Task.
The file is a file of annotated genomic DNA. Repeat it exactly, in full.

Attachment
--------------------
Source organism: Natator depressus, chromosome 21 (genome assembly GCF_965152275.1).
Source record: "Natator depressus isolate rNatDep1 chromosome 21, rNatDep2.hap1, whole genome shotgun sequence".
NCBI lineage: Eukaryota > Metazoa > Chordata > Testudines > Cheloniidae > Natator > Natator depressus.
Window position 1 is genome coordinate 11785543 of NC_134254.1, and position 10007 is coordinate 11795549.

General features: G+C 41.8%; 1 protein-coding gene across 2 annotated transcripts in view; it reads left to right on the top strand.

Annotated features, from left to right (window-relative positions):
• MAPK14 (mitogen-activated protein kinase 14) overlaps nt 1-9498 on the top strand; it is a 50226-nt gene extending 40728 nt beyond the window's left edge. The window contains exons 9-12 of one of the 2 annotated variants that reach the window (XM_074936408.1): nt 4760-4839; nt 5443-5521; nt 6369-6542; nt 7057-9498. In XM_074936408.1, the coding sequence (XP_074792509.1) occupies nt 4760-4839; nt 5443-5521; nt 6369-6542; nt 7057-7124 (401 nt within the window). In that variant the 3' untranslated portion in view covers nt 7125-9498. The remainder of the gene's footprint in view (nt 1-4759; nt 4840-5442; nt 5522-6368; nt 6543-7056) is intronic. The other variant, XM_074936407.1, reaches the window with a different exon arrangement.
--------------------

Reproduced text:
Source organism: Natator depressus, chromosome 21 (genome assembly GCF_965152275.1).
Source record: "Natator depressus isolate rNatDep1 chromosome 21, rNatDep2.hap1, whole genome shotgun sequence".
NCBI lineage: Eukaryota > Metazoa > Chordata > Testudines > Cheloniidae > Natator > Natator depressus.
Window position 1 is genome coordinate 11785543 of NC_134254.1, and position 10007 is coordinate 11795549.

General features: G+C 41.8%; 1 protein-coding gene across 2 annotated transcripts in view; it reads left to right on the top strand.

Annotated features, from left to right (window-relative positions):
• MAPK14 (mitogen-activated protein kinase 14) overlaps nt 1-9498 on the top strand; it is a 50226-nt gene extending 40728 nt beyond the window's left edge. The window contains exons 9-12 of one of the 2 annotated variants that reach the window (XM_074936408.1): nt 4760-4839; nt 5443-5521; nt 6369-6542; nt 7057-9498. In XM_074936408.1, the coding sequence (XP_074792509.1) occupies nt 4760-4839; nt 5443-5521; nt 6369-6542; nt 7057-7124 (401 nt within the window). In that variant the 3' untranslated portion in view covers nt 7125-9498. The remainder of the gene's footprint in view (nt 1-4759; nt 4840-5442; nt 5522-6368; nt 6543-7056) is intronic. The other variant, XM_074936407.1, reaches the window with a different exon arrangement.